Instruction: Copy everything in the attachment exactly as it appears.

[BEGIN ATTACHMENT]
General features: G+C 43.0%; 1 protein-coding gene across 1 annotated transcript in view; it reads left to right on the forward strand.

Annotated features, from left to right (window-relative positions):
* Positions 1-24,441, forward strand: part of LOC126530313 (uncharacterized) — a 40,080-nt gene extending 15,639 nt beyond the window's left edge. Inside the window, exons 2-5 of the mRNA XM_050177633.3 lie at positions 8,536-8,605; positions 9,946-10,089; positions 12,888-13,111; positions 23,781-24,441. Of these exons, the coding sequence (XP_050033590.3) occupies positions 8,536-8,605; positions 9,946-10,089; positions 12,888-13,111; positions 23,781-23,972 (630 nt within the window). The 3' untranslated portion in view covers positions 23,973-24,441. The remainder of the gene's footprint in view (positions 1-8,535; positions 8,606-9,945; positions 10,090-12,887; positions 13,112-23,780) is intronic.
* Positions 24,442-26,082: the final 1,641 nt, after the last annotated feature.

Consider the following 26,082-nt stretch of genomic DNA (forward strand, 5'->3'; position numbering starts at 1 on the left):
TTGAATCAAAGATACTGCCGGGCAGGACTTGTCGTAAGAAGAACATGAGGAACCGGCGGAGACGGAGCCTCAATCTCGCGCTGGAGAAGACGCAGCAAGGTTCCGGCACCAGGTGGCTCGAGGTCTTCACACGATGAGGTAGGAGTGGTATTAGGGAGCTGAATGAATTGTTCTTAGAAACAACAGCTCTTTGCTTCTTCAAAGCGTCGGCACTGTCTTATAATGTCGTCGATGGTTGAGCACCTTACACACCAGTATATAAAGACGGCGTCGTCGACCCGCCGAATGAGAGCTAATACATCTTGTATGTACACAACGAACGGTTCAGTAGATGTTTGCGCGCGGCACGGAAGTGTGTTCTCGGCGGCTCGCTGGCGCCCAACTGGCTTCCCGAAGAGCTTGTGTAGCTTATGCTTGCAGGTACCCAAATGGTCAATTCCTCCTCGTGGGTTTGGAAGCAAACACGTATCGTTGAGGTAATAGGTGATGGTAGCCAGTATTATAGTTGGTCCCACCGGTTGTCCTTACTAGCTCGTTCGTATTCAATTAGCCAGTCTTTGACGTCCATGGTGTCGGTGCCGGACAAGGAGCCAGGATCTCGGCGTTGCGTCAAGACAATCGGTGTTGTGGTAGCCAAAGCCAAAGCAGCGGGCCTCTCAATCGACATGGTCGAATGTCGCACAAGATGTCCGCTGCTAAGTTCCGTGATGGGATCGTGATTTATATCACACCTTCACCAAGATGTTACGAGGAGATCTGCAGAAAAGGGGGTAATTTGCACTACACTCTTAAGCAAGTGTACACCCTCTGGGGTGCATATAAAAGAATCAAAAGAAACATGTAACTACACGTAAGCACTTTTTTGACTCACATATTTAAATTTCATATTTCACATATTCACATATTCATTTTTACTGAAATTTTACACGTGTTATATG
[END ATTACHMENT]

General features: G+C 43.0%; 1 protein-coding gene across 1 annotated transcript in view; it reads left to right on the forward strand.

Annotated features, from left to right (window-relative positions):
* Positions 1-24,441, forward strand: part of LOC126530313 (uncharacterized) — a 40,080-nt gene extending 15,639 nt beyond the window's left edge. Inside the window, exons 2-5 of the mRNA XM_050177633.3 lie at positions 8,536-8,605; positions 9,946-10,089; positions 12,888-13,111; positions 23,781-24,441. Of these exons, the coding sequence (XP_050033590.3) occupies positions 8,536-8,605; positions 9,946-10,089; positions 12,888-13,111; positions 23,781-23,972 (630 nt within the window). The 3' untranslated portion in view covers positions 23,973-24,441. The remainder of the gene's footprint in view (positions 1-8,535; positions 8,606-9,945; positions 10,090-12,887; positions 13,112-23,780) is intronic.
* Positions 24,442-26,082: the final 1,641 nt, after the last annotated feature.

Consider the following 26,082-nt stretch of genomic DNA (forward strand, 5'->3'; position numbering starts at 1 on the left):
TTGAATCAAAGATACTGCCGGGCAGGACTTGTCGTAAGAAGAACATGAGGAACCGGCGGAGACGGAGCCTCAATCTCGCGCTGGAGAAGACGCAGCAAGGTTCCGGCACCAGGTGGCTCGAGGTCTTCACACGATGAGGTAGGAGTGGTATTAGGGAGCTGAATGAATTGTTCTTAGAAACAACAGCTCTTTGCTTCTTCAAAGCGTCGGCACTGTCTTATAATGTCGTCGATGGTTGAGCACCTTACACACCAGTATATAAAGACGGCGTCGTCGACCCGCCGAATGAGAGCTAATACATCTTGTATGTACACAACGAACGGTTCAGTAGATGTTTGCGCGCGGCACGGAAGTGTGTTCTCGGCGGCTCGCTGGCGCCCAACTGGCTTCCCGAAGAGCTTGTGTAGCTTATGCTTGCAGGTACCCAAATGGTCAATTCCTCCTCGTGGGTTTGGAAGCAAACACGTATCGTTGAGGTAATAGGTGATGGTAGCCAGTATTATAGTTGGTCCCACCGGTTGTCCTTACTAGCTCGTTCGTATTCAATTAGCCAGTCTTTGACGTCCATGGTGTCGGTGCCGGACAAGGAGCCAGGATCTCGGCGTTGCGTCAAGACAATCGGTGTTGTGGTAGCCAAAGCCAAAGCAGCGGGCCTCTCAATCGACATGGTCGAATGTCGCACAAGATGTCCGCTGCTAAGTTCCGTGATGGGATCGTGATTTATATCACACCTTCACCAAGATGTTACGAGGAGATCTGCAGAAAAGGGGGTAATTTGCACTACACTCTTAAGCAAGTGTACACCCTCTGGGGTGCATATAAAAGAATCAAAAGAAACATGTAACTACACGTAAGCACTTTTTTGACTCACATATTTAAATTTCATATTTCACATATTCACATATTCATTTTTACTGAAATTTTACACGTGTTATATG